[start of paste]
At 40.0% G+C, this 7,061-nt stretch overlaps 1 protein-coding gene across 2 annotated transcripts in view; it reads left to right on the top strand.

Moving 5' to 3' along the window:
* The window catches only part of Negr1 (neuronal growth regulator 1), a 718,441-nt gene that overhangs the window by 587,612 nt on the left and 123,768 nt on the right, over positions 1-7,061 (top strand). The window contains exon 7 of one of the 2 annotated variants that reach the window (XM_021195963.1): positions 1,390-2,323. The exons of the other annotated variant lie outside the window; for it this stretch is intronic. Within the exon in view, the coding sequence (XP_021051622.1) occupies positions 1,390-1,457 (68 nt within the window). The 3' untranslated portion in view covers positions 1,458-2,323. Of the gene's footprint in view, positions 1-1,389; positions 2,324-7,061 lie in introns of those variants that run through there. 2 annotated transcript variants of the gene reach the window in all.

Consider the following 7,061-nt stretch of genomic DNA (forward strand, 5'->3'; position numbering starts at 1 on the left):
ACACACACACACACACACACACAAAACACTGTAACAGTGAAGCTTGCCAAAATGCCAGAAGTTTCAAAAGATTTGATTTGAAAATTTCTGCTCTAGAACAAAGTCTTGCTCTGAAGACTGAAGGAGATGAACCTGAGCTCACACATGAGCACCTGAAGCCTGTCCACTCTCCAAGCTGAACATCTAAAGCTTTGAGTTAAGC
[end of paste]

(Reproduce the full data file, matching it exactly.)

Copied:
At 40.0% G+C, this 7,061-nt stretch overlaps 1 protein-coding gene across 2 annotated transcripts in view; it reads left to right on the top strand.

Moving 5' to 3' along the window:
* The window catches only part of Negr1 (neuronal growth regulator 1), a 718,441-nt gene that overhangs the window by 587,612 nt on the left and 123,768 nt on the right, over positions 1-7,061 (top strand). The window contains exon 7 of one of the 2 annotated variants that reach the window (XM_021195963.1): positions 1,390-2,323. The exons of the other annotated variant lie outside the window; for it this stretch is intronic. Within the exon in view, the coding sequence (XP_021051622.1) occupies positions 1,390-1,457 (68 nt within the window). The 3' untranslated portion in view covers positions 1,458-2,323. Of the gene's footprint in view, positions 1-1,389; positions 2,324-7,061 lie in introns of those variants that run through there. 2 annotated transcript variants of the gene reach the window in all.

Consider the following 7,061-nt stretch of genomic DNA (forward strand, 5'->3'; position numbering starts at 1 on the left):
ACACACACACACACACACACACAAAACACTGTAACAGTGAAGCTTGCCAAAATGCCAGAAGTTTCAAAAGATTTGATTTGAAAATTTCTGCTCTAGAACAAAGTCTTGCTCTGAAGACTGAAGGAGATGAACCTGAGCTCACACATGAGCACCTGAAGCCTGTCCACTCTCCAAGCTGAACATCTAAAGCTTTGAGTTAAGC